This edition of Q&A is a short-and-sweet interview from a fabulous ‘man-of-few-words’ concert pianist. Taking the gold medal for concise answers, Lambert Orkis has just finished performing in the 2017 Musica Viva Festival at the Sydney Conservatorium. A consummate performer with a wealth of experience and knowledge, we are delighted to include him in our Soundboard Newsletter.
Q: Where and when did your music education start?
A: Philadelphia 1950
Q: What do you enjoy most about visiting Australia?
A: Great audiences. Wonderful birding-watching.
Q: What is your most important item that you take with you on tour (other than passport, phone and sheet music)?
Q: What would you say is the most challenging part about your program on this tour?
A: Fitting everything into a tight schedule.
Q: If you could pick anywhere, what country would you like to perform in next?
A: The next country that wants to hear the music.
Q: What do you like about learning or revisiting well-known repertoire?
A: A chance to learn an important work and/or an opportunity to refine and gain mastery.
Q: Who would you say has been your biggest musical influence?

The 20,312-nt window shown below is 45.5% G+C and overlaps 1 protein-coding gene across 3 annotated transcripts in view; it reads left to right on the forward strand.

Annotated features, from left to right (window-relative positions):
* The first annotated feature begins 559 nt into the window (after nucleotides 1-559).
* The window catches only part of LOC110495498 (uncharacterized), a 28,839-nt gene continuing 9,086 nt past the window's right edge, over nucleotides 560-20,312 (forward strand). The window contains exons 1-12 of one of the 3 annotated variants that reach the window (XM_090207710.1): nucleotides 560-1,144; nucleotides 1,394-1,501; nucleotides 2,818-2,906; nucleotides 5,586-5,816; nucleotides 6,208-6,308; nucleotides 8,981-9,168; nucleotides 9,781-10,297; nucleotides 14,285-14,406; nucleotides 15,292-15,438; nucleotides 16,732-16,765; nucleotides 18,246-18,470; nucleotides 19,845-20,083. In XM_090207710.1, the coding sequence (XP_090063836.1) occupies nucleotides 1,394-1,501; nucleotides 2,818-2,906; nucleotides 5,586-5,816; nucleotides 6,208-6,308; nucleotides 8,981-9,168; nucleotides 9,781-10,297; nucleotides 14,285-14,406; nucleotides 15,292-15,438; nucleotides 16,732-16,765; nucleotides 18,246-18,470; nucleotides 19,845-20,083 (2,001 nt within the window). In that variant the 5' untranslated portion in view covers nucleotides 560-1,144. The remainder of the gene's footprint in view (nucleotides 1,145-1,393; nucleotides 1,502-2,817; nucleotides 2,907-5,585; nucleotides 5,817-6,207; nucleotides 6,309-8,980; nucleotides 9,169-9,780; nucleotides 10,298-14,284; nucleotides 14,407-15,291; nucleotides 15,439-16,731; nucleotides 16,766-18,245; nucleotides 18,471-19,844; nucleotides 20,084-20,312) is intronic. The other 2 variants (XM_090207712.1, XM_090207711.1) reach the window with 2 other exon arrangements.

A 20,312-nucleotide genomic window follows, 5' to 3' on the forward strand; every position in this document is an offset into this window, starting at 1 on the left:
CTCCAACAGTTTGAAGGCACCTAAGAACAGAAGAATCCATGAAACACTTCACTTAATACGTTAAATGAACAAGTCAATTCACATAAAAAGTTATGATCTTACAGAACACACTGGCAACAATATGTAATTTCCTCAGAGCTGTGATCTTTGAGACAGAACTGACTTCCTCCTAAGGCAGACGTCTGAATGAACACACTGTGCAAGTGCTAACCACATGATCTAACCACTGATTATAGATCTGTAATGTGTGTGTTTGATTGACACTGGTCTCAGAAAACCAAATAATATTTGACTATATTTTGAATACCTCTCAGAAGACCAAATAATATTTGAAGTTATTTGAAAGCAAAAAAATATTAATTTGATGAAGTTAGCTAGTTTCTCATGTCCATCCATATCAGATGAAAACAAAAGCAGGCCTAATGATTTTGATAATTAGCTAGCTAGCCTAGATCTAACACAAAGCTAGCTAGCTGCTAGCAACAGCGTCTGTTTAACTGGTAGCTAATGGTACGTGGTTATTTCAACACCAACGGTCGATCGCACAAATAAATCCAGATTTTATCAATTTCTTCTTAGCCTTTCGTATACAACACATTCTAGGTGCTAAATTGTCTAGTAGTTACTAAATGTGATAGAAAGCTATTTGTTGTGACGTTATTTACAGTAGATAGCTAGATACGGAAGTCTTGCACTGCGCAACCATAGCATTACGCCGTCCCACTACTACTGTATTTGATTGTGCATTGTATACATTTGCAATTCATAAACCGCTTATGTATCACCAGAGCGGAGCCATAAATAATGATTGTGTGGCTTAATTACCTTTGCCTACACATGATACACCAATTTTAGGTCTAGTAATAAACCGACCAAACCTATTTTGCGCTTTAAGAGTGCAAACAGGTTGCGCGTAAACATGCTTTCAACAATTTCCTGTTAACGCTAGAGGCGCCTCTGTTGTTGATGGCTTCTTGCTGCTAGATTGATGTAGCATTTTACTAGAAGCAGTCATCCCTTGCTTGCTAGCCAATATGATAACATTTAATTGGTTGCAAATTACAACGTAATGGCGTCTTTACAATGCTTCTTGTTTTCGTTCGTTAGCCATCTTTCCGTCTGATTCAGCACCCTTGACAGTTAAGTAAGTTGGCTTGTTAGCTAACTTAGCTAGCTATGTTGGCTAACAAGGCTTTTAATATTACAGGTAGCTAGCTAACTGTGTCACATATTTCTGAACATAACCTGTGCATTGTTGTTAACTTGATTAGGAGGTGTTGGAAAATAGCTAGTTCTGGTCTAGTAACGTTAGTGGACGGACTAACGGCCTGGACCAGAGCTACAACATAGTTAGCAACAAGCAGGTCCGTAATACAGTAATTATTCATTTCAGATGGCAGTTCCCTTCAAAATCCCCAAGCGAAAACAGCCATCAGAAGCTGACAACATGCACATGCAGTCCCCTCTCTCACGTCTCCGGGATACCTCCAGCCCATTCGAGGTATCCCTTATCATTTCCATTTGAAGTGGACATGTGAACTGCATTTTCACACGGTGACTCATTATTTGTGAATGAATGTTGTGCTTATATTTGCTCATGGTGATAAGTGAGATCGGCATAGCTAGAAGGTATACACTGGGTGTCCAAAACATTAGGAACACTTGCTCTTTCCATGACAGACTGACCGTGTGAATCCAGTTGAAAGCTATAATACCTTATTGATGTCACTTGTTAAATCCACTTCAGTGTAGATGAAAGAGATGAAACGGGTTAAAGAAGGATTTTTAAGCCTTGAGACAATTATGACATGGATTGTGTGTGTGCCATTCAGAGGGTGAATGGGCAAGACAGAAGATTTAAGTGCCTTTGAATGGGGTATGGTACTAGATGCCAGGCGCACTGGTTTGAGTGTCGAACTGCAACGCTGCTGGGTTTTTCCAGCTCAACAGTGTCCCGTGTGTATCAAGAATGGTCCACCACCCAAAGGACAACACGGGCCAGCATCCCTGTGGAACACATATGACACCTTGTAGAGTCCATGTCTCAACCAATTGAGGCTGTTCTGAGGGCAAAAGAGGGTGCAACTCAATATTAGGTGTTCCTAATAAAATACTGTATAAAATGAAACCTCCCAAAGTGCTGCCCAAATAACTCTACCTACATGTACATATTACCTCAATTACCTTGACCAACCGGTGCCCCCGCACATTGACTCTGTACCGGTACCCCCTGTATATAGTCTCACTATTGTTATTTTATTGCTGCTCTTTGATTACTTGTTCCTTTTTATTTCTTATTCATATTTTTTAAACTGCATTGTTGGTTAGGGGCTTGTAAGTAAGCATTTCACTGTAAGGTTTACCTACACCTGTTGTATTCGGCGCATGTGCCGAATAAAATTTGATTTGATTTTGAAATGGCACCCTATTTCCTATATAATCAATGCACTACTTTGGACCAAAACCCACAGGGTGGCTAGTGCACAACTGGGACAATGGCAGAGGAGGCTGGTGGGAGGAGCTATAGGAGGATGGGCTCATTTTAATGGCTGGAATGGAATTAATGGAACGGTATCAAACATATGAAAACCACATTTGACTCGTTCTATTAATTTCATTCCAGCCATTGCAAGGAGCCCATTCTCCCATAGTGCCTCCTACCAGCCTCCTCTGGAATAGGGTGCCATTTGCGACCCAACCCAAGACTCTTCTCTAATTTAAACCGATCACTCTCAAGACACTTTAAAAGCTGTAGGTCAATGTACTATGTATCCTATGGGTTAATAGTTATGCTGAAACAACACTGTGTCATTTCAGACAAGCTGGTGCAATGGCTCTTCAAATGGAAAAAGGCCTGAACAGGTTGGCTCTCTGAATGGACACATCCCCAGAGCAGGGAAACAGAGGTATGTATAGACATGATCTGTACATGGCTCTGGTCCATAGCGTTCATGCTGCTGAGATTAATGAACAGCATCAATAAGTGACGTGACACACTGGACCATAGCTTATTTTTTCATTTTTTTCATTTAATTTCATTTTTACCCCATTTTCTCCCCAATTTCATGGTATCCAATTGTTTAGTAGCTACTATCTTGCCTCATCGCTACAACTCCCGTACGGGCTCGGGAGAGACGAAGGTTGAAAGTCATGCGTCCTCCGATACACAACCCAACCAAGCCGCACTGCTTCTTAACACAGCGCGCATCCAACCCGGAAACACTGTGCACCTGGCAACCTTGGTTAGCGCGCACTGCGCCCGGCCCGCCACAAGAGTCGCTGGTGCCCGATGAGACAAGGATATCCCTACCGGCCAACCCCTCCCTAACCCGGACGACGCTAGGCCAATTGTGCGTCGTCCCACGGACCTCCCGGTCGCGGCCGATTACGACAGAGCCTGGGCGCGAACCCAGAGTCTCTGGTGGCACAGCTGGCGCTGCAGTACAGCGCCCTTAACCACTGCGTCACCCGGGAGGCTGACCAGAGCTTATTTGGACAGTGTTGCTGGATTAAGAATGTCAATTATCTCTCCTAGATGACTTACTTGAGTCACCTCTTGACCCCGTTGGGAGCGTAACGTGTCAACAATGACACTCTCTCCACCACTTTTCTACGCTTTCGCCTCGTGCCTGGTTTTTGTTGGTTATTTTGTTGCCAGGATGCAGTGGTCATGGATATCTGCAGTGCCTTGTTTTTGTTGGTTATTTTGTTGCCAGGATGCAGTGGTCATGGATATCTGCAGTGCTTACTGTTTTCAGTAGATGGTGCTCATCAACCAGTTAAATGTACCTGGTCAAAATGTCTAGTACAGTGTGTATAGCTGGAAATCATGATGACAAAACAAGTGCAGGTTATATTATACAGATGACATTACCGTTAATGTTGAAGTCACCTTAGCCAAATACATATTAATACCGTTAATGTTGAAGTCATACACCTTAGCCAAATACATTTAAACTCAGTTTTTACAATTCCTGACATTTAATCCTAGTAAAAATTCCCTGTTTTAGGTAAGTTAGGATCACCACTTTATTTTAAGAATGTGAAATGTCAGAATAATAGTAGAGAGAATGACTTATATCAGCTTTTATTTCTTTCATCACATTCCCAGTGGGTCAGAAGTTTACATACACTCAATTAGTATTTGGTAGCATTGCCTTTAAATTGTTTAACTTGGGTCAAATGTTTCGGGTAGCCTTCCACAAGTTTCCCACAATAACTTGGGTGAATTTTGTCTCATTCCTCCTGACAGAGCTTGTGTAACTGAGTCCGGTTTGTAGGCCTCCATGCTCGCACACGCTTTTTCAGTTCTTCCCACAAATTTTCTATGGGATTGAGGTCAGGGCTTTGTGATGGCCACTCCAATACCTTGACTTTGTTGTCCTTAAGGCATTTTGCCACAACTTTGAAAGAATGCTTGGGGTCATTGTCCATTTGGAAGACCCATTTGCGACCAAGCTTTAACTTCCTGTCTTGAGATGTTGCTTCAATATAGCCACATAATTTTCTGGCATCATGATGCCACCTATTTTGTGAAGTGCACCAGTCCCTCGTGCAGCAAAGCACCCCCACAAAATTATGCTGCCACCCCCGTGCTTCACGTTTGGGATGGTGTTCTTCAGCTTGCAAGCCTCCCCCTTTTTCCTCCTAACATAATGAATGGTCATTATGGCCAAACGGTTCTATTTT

A: The world of great musicians.
Q: How do you handle mistakes or memory lapses (if any) during performance?
A: Mental Wastepaper basket.
Q: Is there a particular piece of music that never fails to move you emotionally?
A: Many. Whatever music that is intended to be emotional/beautiful and is well executed.
Q: How would you describe your perfect day?
A: A montage of things I like. My wife, music, my cats, travel, birding, photography, teaching, helping others. Hard to do in one day.
Q: What do you like least about the music profession?
Q: Do you have any pre-performance rituals?
A: Sleep, eat, rehearse.
Q: What do you like to do best after a performance?
A: Eat. Sleep.
Q: In your opinion, what would you say are the most important personal attributes needed to be successful in this ‘industry’?
A: Be fair to colleagues.
Q: Where would you like to find yourself in 10 years?
A: Wherever life takes me.
Q: What advice would you give to your 10-year-old self?
A: Learn to think clearly and learn to pay attention.
Q: If you had to do it all over again, would you still choose this career?
A: No. Why? Doing it has been great. There are other wonders out there.
Q: How do you think the road looks for the next generation of concert pianists starting their career?
Q: Do you have a favourite musical quote?
A: Think the right thoughts (Rostropovich)